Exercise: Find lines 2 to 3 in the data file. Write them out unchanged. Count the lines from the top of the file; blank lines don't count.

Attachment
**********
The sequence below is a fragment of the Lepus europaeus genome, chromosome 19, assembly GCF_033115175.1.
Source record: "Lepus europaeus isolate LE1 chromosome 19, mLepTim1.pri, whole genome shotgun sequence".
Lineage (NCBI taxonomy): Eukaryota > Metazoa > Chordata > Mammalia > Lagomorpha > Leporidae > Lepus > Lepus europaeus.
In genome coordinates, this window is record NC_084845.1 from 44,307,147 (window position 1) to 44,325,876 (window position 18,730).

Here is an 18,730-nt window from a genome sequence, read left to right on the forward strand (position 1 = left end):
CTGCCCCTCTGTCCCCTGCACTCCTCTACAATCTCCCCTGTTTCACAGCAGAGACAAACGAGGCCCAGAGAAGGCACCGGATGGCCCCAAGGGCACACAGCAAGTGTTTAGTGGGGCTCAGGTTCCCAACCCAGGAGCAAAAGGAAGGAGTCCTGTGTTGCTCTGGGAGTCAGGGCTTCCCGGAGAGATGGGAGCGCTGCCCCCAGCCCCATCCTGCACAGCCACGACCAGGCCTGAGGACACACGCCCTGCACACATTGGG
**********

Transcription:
Source record: "Lepus europaeus isolate LE1 chromosome 19, mLepTim1.pri, whole genome shotgun sequence".
Lineage (NCBI taxonomy): Eukaryota > Metazoa > Chordata > Mammalia > Lagomorpha > Leporidae > Lepus > Lepus europaeus.